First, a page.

DENVER — The Denver Public School District (DPS) announced Wednesday in a letter to parents that they're considering pushing back the start of the school year by one week.
In consultation with health partners, DPS said they believe that the current rate of spread allows them to continue forward with a plan for in-person learning, but said they're monitoring the ever-changing environment daily and considering several other scenarios.
"We know kids learn best when they're in schools," said Mark Ferrandino, deputy superintendent of operations with DPS. "As with doing anything, there is risk. What our job is, based on the best science, the health officials, is to mitigate that risk to get kids into school in a safe environment."
Under the proposal, school would start on Aug. 24, which for most would be a one-week delay, but some schools within the district are already set to start that day.
The delay would increase the amount of time teachers have to prepare for a highly unusual school year -- and decrease the number of hot August days that students and staff will be in classrooms, the letter says. The start for teachers would not be delayed, Ferrandino said.
A “staggered start” schedule, in which schools would all begin virtually and phase in in-person attendance gradually, is also an option. That would allow DPS to essentially test its procedures and then make adjustments if needed before bringing all students back, according to Ferrandino.
About 55 schools within DPS do not have air conditioning and are typically cooled using swamp coolers or fans, according to Ferrandino. He said those things may not be an option this year due to COVID-19.
It's part of the reason they're considering the delayed start.
"The heat is going to be a bigger factor," he said. "We're going to be more willing to implement heat delays or early closures, so delaying [the start of school] helps with planning, the heat, and not every kid in the building on those heat days would help as well."
He also said they're taking into consideration that students and teachers would be required to wear masks inside those hot classrooms.
DPS said previously all students and staff would undergo health screenings each morning. On Wednesday, Ferrandino said any student who had a fever would be asked to return home immediately. He said if that was not an option, there are certain rooms in each school designated for potentially symptomatic students. He noted they would work with a sick student's family to determine if they might need to be tested for the coronavirus or if perhaps they're sick with something else.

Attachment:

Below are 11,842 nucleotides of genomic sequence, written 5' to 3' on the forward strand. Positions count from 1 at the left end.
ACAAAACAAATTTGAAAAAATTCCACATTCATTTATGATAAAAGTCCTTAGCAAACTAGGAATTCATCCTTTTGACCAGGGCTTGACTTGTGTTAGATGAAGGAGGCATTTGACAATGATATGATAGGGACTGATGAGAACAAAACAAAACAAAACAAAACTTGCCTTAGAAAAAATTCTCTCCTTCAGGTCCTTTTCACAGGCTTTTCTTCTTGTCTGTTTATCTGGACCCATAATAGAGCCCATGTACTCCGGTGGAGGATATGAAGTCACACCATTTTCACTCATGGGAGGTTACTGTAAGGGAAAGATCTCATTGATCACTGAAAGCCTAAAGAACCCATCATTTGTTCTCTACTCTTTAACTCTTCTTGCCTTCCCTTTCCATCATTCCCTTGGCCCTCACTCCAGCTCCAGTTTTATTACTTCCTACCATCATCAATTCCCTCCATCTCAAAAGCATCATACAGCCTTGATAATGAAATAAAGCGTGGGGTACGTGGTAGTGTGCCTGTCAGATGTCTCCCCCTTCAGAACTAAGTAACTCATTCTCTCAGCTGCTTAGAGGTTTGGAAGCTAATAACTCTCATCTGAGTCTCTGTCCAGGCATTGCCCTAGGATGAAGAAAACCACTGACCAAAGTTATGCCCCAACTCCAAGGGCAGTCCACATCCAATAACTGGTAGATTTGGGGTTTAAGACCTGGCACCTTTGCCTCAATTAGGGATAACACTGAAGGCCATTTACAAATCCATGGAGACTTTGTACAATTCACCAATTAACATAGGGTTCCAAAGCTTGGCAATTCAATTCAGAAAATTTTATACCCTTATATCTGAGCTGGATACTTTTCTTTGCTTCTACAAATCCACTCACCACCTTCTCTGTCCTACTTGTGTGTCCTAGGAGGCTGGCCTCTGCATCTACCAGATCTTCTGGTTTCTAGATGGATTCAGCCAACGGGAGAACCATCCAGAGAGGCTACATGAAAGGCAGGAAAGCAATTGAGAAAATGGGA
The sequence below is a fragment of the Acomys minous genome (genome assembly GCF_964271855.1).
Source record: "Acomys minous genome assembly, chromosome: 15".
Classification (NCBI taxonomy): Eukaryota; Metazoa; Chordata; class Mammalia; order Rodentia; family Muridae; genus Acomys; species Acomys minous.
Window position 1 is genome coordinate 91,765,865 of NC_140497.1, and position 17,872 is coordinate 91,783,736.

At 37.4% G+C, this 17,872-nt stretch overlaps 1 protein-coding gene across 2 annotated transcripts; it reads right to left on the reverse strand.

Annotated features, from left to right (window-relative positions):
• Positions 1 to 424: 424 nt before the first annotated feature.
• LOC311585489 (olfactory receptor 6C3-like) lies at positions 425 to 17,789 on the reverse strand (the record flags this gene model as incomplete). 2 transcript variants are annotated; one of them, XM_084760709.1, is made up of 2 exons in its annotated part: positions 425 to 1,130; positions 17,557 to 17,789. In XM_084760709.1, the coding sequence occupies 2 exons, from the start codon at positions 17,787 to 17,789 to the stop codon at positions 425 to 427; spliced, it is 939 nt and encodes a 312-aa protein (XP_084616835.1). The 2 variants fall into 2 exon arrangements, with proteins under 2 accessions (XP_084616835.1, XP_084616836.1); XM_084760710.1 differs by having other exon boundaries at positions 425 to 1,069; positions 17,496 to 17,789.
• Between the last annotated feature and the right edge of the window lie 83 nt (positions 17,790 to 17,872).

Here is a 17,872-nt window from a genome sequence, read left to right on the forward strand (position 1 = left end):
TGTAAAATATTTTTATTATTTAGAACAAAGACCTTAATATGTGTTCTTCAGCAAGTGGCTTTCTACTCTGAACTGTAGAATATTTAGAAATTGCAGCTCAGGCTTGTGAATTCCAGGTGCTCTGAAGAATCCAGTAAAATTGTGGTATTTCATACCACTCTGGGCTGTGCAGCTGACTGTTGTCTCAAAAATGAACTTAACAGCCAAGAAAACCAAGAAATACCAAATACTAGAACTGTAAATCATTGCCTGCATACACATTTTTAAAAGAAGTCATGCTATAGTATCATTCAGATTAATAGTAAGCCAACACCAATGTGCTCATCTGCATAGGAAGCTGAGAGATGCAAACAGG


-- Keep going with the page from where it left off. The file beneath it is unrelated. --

The district is also working to secure enough tests so that it will be able to provide ongoing coronavirus testing for school-based staff. Ferrandino said the testing would be similar to a program announced for teachers in the Aurora Public School District.
Ferrandino said the district has also purchased a "significant" number of masks both for students and teachers. Other personal protective equipment (PPE) such as face shields, sneeze guards hand sanitizer and thermometers were also purchased.
He said they're hiring additional part-time custodians to help keep up with extra cleaning and said they've purchased electrostatic disinfecting machines which custodians can wear to allow them to disinfect areas "very quickly."
Officials have also developed plans with health officials to safely run a hybrid or fully in-person model as health data allows in order to be able to adapt as conditions change.
"We're all nervous," said Ferrandino, who has a daughter entering third grade within DPS. "We haven't gone through this. Hopefully, we never go through this again. It's challenging for us emotionally."
The district expects to share more details with you about these decisions on July 20.
Earlier this week, the Douglas County School District pushed back its school start date by one week to Aug. 17.
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